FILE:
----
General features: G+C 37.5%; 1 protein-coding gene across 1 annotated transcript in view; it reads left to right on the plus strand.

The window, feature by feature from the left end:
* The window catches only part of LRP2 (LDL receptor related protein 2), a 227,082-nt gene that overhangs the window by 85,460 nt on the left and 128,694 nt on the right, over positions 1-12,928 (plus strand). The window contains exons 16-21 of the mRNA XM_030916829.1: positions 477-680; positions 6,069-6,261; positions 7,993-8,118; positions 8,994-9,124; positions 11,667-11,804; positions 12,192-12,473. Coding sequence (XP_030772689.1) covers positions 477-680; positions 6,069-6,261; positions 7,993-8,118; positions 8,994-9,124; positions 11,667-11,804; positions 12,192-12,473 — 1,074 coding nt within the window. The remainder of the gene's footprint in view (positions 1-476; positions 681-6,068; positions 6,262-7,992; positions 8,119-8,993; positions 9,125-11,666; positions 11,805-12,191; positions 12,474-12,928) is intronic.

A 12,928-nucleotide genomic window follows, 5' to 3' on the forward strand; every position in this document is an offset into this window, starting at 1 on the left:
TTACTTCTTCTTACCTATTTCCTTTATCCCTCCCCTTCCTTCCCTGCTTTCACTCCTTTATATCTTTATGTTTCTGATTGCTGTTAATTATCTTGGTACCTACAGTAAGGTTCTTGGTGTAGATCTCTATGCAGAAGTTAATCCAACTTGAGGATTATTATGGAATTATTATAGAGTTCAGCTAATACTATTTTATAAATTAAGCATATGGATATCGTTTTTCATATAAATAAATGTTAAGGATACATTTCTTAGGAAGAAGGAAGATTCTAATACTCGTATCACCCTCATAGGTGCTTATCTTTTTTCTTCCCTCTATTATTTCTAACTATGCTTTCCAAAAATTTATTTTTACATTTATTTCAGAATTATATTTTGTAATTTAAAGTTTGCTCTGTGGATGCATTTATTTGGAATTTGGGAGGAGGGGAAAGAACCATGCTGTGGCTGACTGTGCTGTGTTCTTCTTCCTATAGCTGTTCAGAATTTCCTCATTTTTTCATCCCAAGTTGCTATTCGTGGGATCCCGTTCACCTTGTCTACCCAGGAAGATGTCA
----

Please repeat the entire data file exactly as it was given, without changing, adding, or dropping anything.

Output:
General features: G+C 37.5%; 1 protein-coding gene across 1 annotated transcript in view; it reads left to right on the plus strand.

The window, feature by feature from the left end:
* The window catches only part of LRP2 (LDL receptor related protein 2), a 227,082-nt gene that overhangs the window by 85,460 nt on the left and 128,694 nt on the right, over positions 1-12,928 (plus strand). The window contains exons 16-21 of the mRNA XM_030916829.1: positions 477-680; positions 6,069-6,261; positions 7,993-8,118; positions 8,994-9,124; positions 11,667-11,804; positions 12,192-12,473. Coding sequence (XP_030772689.1) covers positions 477-680; positions 6,069-6,261; positions 7,993-8,118; positions 8,994-9,124; positions 11,667-11,804; positions 12,192-12,473 — 1,074 coding nt within the window. The remainder of the gene's footprint in view (positions 1-476; positions 681-6,068; positions 6,262-7,992; positions 8,119-8,993; positions 9,125-11,666; positions 11,805-12,191; positions 12,474-12,928) is intronic.

A 12,928-nucleotide genomic window follows, 5' to 3' on the forward strand; every position in this document is an offset into this window, starting at 1 on the left:
TTACTTCTTCTTACCTATTTCCTTTATCCCTCCCCTTCCTTCCCTGCTTTCACTCCTTTATATCTTTATGTTTCTGATTGCTGTTAATTATCTTGGTACCTACAGTAAGGTTCTTGGTGTAGATCTCTATGCAGAAGTTAATCCAACTTGAGGATTATTATGGAATTATTATAGAGTTCAGCTAATACTATTTTATAAATTAAGCATATGGATATCGTTTTTCATATAAATAAATGTTAAGGATACATTTCTTAGGAAGAAGGAAGATTCTAATACTCGTATCACCCTCATAGGTGCTTATCTTTTTTCTTCCCTCTATTATTTCTAACTATGCTTTCCAAAAATTTATTTTTACATTTATTTCAGAATTATATTTTGTAATTTAAAGTTTGCTCTGTGGATGCATTTATTTGGAATTTGGGAGGAGGGGAAAGAACCATGCTGTGGCTGACTGTGCTGTGTTCTTCTTCCTATAGCTGTTCAGAATTTCCTCATTTTTTCATCCCAAGTTGCTATTCGTGGGATCCCGTTCACCTTGTCTACCCAGGAAGATGTCA